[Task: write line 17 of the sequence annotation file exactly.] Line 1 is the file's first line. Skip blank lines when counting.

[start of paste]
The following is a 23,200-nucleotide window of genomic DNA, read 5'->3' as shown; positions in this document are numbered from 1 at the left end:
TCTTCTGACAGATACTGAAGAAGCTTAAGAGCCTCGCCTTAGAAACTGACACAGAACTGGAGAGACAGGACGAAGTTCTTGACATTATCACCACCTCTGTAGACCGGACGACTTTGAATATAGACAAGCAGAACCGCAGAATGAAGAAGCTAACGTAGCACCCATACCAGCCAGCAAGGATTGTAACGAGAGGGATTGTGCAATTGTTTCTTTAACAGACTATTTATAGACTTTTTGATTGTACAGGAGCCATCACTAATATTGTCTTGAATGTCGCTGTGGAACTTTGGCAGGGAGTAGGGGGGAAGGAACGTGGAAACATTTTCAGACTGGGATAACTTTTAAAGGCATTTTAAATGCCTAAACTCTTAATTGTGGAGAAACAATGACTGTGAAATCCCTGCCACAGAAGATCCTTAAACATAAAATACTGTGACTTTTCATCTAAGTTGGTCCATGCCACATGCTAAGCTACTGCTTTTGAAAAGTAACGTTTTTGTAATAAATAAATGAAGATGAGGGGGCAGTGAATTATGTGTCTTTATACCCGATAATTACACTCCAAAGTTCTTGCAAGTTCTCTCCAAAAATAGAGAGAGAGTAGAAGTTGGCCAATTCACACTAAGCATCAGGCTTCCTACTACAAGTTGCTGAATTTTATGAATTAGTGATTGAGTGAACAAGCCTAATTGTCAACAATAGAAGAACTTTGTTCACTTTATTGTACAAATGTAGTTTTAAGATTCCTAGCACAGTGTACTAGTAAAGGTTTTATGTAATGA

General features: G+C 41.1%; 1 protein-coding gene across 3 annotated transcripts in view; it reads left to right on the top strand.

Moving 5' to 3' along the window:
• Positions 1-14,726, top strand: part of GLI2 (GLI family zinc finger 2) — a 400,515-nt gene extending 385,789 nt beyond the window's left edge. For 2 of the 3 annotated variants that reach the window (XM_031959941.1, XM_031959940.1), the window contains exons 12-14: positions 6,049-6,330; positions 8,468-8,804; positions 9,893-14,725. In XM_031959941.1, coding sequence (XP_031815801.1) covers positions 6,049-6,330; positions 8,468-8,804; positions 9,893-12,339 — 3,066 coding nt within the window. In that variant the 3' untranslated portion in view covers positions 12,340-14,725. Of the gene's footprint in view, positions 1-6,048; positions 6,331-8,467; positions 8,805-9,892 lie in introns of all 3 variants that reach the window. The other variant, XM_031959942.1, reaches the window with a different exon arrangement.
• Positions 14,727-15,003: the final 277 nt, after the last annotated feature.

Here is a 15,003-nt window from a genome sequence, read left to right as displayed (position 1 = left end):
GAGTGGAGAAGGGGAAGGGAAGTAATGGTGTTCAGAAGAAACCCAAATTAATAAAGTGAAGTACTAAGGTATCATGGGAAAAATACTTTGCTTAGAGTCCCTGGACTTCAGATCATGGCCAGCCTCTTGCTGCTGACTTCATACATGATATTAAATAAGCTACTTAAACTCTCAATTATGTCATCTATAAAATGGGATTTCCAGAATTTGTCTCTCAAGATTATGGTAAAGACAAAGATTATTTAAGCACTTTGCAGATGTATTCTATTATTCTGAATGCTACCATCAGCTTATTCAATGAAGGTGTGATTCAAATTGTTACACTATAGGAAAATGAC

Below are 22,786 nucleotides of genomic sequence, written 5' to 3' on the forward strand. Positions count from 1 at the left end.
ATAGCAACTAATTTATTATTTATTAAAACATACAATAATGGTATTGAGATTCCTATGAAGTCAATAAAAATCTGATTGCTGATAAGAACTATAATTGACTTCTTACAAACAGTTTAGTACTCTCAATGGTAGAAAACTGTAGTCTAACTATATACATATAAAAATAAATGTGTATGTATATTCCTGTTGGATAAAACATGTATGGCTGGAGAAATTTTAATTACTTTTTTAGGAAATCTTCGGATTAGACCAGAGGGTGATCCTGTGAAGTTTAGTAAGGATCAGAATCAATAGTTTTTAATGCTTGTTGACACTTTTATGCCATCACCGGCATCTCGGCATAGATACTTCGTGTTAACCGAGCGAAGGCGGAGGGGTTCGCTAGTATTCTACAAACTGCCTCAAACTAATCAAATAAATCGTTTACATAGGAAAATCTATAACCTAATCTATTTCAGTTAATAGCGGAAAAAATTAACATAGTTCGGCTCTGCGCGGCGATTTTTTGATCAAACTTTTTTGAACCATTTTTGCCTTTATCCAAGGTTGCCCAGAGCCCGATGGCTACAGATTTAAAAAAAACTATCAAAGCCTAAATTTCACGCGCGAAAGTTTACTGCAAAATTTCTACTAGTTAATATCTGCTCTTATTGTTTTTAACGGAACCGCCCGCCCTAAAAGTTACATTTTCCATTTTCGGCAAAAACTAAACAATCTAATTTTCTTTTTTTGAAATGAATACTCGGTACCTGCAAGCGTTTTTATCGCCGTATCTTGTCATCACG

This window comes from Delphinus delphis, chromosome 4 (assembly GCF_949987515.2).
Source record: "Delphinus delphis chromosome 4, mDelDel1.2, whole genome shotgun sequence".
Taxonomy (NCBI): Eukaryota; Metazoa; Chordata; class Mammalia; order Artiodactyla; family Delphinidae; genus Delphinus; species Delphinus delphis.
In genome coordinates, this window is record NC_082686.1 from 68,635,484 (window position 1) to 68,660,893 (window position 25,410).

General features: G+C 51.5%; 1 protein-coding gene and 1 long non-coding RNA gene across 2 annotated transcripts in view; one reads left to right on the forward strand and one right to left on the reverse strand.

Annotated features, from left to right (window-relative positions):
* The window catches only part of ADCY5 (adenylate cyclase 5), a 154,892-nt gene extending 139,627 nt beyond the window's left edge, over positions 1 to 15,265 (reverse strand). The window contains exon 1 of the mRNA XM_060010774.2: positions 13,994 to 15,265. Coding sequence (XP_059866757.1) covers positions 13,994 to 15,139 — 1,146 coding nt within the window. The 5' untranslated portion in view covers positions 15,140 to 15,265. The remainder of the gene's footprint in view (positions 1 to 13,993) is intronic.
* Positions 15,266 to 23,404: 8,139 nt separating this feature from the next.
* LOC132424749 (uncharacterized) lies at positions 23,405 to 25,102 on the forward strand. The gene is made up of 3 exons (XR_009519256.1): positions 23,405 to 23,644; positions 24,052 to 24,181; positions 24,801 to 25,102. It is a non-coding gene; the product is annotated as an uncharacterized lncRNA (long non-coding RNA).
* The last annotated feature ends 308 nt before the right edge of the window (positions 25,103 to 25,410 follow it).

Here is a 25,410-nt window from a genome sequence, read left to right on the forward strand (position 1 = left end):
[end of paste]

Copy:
* The window catches only part of ADCY5 (adenylate cyclase 5), a 154,892-nt gene extending 139,627 nt beyond the window's left edge, over positions 1 to 15,265 (reverse strand). The window contains exon 1 of the mRNA XM_060010774.2: positions 13,994 to 15,265. Coding sequence (XP_059866757.1) covers positions 13,994 to 15,139 — 1,146 coding nt within the window. The 5' untranslated portion in view covers positions 15,140 to 15,265. The remainder of the gene's footprint in view (positions 1 to 13,993) is intronic.